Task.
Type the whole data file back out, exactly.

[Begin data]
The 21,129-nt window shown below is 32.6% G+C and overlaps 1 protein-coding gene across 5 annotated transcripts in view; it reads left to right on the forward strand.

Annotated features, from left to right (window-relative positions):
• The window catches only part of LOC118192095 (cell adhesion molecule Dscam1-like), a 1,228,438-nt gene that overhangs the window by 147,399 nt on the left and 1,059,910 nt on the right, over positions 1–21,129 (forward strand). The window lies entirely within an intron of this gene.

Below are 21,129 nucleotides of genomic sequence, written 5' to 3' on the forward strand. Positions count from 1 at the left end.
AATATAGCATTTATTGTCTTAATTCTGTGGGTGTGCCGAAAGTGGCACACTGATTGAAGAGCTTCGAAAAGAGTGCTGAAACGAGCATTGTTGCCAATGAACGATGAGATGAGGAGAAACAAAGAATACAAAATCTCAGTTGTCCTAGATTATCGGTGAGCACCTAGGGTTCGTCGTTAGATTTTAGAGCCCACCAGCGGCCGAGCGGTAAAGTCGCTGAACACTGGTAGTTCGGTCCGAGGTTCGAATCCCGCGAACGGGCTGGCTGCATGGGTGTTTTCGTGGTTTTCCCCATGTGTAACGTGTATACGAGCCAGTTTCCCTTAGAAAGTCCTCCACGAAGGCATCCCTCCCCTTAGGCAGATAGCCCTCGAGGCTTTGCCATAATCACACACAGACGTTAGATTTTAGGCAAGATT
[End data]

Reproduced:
The 21,129-nt window shown below is 32.6% G+C and overlaps 1 protein-coding gene across 5 annotated transcripts in view; it reads left to right on the forward strand.

Annotated features, from left to right (window-relative positions):
• The window catches only part of LOC118192095 (cell adhesion molecule Dscam1-like), a 1,228,438-nt gene that overhangs the window by 147,399 nt on the left and 1,059,910 nt on the right, over positions 1–21,129 (forward strand). The window lies entirely within an intron of this gene.

Below are 21,129 nucleotides of genomic sequence, written 5' to 3' on the forward strand. Positions count from 1 at the left end.
AATATAGCATTTATTGTCTTAATTCTGTGGGTGTGCCGAAAGTGGCACACTGATTGAAGAGCTTCGAAAAGAGTGCTGAAACGAGCATTGTTGCCAATGAACGATGAGATGAGGAGAAACAAAGAATACAAAATCTCAGTTGTCCTAGATTATCGGTGAGCACCTAGGGTTCGTCGTTAGATTTTAGAGCCCACCAGCGGCCGAGCGGTAAAGTCGCTGAACACTGGTAGTTCGGTCCGAGGTTCGAATCCCGCGAACGGGCTGGCTGCATGGGTGTTTTCGTGGTTTTCCCCATGTGTAACGTGTATACGAGCCAGTTTCCCTTAGAAAGTCCTCCACGAAGGCATCCCTCCCCTTAGGCAGATAGCCCTCGAGGCTTTGCCATAATCACACACAGACGTTAGATTTTAGGCAAGATT